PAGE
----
The energy import bill is expected to rise in 2018, as oil prices moved higher than those of 2017, as Brent crude oil reached $ 77 on average, and US crude oil reached $ 74. The recent trade war, triggered by the imposition of reciprocal customs duties between the United States and China, and the United States and other countries, may limit the demand for oil, which leads to expectations that oil prices will remain as they are at present. This would be in the interest of Turkey; but it may not be in its favor if the trade war had a negative impact on the movement of international trade, where Turkey is an exporter.
The other side of the likely energy crisis during the coming period is related to Turkey’s dealings with Iran and Russia under the US sanctions against them. It is noteworthy that the United States accused Turkey in 2017 of conducting financial transactions for Iran through Halk Bank in violation of the economic sanctions (while Turkey emphasizes integrity of its financial transactions); and the case is still pending before American courts. However, former Turkish Economy Minister Nihat Zeybekci said that his country is not committed to US sanctions as long as they are unilateral and not imposed by the Security Council.
– Rational management of the external debt:
Turkey’s external debt file has been most widely used to distort the Turkish experiment. Recently, the file has been used to exaggerate the lira crisis, especially by those who did not bother to look at the Turkish government statements and left themselves prey to the writings of some Western journalists.
It is doubtless that debt financing requires accurate management and follow up, especially in relation to foreign countries. However, we have to look at the performance of such debt to know whether it is so frightening as some propagate. Data from a report issued by the Turkish Treasury in April 2018 indicate that external debt reaches $453.2 billion of which $136.2 billion is government debt, about 30% of the total external debt, while the private sector accounts for $316.4 billion, about 70% of the total external debt. The long-term debt amounts to $335.5 billion, representing 74% of the total external debt, while the short-term debt amounts to $117.7 billion, about 26% of the total external debt. It is necessary to state the private sector’s situation in terms of short-term and long-term debts, because it has been used as a scarecrow in the recent lira crisis. The figures in the same report indicate that the private sector’s short-term debt amounted to $95 billion, about 30% of the total private sector’s total debt of $316.2 billion, while the private sector’s long-term debt amounted to $220 billion, about 70% of the private sector’s total external debt. The data show that Turkey’s private sector debt in 2010 was $191 billion, with short-term debt of about $ 71 billion, about 37%, while the long-term debt was $119 billion, about 63% of the private sector’s total external debt. With this comparison, the private sector debt position, in terms of time commitments, in 2017 is better than that of 2010, although 2017 rates are higher.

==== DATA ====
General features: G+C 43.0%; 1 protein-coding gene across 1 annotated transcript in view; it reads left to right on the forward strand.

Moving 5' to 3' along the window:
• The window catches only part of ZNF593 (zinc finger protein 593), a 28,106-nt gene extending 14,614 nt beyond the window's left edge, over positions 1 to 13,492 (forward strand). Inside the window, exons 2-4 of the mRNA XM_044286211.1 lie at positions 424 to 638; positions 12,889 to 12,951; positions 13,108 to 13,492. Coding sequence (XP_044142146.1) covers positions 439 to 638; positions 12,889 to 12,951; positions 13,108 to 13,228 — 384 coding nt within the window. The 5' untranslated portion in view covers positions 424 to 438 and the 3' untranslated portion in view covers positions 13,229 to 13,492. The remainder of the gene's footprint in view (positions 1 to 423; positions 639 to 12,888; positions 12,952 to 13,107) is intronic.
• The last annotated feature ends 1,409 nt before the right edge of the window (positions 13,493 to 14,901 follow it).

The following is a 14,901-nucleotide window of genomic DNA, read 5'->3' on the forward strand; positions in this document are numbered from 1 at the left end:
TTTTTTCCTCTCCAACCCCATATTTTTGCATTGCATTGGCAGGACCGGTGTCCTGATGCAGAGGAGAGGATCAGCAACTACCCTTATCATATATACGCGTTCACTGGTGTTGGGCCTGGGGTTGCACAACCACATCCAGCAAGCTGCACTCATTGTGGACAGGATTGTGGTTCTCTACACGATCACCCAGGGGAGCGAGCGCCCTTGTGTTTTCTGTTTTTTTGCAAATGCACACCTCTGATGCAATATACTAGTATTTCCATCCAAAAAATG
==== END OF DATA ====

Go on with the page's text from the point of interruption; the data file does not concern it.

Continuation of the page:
However, we believe that the government and central bank should monitor the private sector debts and activate their control in this regard to prevent any likely exploitation by some parties as a pressure card against Turkey in the future.
Here we find it appropriate to say that Turkey should consider co-funding, and gradually abandon debt funding, according to its potential and the nature of transformation, at the levels of both the private sector and the government.
– Facing repercussions of trade war